An extension of this is investors specifically buying into distressed debt to gain control of a business. In distressed situations, debt can often be bought and sold at a material discount to face value, and acquiring investors often find themselves in a strong position. There is increasing willingness on the part of institutional lenders to consider exit from problematic situations via sales of debt in the secondary market, even where there may have been a historic relationship with the sponsor or borrower. This is due to a number of factors including (but not limited to):

  • risk weighted capital pressures; and
  • lack of internal resource, experience and flexibility required to craft a speedy response to restructuring situations (e.g. by providing emergency liquidity).

A historic benign economic environment has led to alternative capital providers raising billions of dollars’ worth of “dry powder” in the search for opportunities to restructure and/or recapitalise businesses and has substantially closed the bid-ask spread in the secondary market for debt.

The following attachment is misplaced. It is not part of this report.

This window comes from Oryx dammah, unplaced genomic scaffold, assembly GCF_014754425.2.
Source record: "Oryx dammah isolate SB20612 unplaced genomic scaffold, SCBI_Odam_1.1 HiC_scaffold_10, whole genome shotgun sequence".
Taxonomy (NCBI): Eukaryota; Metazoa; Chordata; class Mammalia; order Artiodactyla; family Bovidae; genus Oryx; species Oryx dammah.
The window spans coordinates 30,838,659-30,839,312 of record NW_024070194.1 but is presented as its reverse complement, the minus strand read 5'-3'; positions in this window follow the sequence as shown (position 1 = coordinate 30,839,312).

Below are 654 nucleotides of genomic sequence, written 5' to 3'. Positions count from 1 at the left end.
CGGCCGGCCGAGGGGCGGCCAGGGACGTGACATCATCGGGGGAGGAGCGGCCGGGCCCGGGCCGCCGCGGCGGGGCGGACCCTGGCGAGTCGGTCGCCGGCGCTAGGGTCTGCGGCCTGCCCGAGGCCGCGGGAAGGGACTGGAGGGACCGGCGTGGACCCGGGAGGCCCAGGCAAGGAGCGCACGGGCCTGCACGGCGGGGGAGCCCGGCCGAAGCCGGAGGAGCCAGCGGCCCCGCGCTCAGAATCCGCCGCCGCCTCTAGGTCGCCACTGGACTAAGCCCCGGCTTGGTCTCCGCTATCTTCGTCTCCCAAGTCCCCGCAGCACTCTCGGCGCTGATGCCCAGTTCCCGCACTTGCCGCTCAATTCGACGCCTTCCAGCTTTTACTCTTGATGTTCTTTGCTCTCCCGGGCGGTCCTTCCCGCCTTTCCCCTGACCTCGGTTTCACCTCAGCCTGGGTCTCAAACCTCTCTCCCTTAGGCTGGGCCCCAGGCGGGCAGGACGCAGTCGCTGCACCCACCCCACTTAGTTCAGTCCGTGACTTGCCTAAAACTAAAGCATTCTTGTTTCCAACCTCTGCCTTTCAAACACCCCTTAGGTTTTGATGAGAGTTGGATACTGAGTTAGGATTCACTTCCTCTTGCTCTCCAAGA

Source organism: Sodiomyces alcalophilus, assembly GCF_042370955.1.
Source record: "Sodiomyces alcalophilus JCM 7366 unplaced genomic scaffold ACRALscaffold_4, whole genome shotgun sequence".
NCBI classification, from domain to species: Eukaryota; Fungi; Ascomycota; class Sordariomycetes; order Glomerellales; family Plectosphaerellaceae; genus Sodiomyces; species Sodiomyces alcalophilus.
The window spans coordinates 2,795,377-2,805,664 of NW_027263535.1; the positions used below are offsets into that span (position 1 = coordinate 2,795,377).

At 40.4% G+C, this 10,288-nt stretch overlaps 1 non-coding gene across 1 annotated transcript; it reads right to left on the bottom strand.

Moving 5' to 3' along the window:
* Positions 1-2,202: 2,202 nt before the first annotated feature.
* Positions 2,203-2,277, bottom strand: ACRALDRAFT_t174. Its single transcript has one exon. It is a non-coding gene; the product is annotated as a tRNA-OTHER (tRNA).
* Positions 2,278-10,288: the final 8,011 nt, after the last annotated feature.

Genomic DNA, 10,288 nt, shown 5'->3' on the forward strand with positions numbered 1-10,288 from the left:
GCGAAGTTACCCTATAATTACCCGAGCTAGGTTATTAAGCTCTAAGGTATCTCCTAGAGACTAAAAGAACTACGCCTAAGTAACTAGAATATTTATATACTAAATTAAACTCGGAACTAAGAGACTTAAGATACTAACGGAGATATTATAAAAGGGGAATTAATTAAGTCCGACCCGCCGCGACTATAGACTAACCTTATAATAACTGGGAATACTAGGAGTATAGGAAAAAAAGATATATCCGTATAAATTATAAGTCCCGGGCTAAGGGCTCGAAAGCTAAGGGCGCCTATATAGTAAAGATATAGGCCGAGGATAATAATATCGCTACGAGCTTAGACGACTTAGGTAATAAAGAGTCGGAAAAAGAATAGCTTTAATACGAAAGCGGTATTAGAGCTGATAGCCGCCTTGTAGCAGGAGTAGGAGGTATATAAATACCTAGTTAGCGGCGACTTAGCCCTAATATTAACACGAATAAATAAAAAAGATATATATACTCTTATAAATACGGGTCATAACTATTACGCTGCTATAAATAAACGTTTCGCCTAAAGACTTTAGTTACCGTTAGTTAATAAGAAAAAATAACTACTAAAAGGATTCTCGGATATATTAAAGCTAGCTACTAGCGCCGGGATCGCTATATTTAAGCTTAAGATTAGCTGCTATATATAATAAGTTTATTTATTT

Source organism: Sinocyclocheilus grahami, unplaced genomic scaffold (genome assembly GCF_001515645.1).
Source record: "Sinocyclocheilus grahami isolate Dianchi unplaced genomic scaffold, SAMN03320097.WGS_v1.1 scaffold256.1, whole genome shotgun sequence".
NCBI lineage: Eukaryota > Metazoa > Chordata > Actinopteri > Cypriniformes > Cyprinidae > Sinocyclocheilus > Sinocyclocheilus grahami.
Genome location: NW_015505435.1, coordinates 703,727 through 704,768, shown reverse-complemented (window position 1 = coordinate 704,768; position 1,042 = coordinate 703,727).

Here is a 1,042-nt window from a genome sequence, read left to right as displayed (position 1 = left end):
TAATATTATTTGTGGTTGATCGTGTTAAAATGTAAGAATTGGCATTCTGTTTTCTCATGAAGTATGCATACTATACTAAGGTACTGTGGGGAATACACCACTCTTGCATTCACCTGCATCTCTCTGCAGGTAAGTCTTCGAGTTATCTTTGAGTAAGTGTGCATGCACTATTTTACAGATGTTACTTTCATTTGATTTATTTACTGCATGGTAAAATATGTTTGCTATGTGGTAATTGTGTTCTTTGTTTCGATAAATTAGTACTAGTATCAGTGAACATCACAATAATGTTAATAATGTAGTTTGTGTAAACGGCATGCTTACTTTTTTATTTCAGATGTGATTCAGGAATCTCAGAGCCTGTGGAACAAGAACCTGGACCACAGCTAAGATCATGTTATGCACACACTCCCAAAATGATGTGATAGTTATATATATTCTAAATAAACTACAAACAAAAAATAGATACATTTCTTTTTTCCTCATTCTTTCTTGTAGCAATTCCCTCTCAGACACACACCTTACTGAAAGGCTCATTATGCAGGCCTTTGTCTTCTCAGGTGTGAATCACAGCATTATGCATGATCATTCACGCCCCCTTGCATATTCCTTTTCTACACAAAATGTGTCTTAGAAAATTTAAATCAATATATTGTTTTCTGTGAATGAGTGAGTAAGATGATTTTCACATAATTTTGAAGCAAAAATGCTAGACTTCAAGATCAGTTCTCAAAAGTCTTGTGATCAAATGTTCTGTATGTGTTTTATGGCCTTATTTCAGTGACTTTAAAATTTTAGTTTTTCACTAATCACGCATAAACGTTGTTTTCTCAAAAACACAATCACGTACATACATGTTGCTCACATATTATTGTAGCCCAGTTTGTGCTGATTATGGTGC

We are therefore anticipating increasing volumes in debt trading activity in the sponsor backed leveraged mid-market and large cap market where debt-equity swaps and loan to own strategies may be a legitimate part of rehabilitation of debt burdened businesses.

The rights of acquiring investors as creditors give them visibility of the borrower’s business and, at a time when management are obliged to work closely with creditors2, the balance of power can shift dramatically towards acquiring investors who have the flexibility to write down debt in return for control and/or enhanced recovery through equity.